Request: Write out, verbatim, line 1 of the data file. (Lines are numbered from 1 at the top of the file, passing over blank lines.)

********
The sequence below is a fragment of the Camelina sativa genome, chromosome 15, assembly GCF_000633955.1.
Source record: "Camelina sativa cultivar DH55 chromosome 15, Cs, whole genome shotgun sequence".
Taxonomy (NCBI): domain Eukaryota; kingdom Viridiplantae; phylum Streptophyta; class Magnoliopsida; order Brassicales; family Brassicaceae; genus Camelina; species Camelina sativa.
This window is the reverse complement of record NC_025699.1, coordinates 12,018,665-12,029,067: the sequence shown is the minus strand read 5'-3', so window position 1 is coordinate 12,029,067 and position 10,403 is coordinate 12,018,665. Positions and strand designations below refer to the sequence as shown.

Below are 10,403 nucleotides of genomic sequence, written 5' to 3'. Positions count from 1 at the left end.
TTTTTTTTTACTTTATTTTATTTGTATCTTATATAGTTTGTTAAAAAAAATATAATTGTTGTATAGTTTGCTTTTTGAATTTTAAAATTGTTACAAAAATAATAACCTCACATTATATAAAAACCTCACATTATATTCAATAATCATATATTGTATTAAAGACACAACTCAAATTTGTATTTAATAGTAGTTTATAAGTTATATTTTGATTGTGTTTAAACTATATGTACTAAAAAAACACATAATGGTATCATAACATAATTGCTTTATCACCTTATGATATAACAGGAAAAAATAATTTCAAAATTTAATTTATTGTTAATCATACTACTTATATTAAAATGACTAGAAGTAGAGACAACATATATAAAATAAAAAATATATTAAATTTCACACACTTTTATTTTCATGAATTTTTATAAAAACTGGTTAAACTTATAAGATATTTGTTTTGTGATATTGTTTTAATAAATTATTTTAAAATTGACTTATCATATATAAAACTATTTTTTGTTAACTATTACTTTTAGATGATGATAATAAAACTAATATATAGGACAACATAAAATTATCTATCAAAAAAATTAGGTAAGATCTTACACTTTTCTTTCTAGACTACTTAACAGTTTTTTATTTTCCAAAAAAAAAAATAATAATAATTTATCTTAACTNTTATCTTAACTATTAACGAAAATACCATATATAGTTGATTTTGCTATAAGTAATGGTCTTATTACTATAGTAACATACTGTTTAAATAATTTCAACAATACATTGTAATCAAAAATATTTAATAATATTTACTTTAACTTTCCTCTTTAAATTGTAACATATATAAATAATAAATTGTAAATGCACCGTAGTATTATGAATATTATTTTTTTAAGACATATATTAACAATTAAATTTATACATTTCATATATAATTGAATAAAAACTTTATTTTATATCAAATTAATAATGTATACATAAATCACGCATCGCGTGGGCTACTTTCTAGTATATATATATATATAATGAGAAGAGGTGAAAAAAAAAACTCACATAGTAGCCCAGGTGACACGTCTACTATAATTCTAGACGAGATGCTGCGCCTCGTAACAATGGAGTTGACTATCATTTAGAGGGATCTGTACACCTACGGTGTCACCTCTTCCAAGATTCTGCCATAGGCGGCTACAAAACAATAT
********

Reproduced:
The sequence below is a fragment of the Camelina sativa genome, chromosome 15, assembly GCF_000633955.1.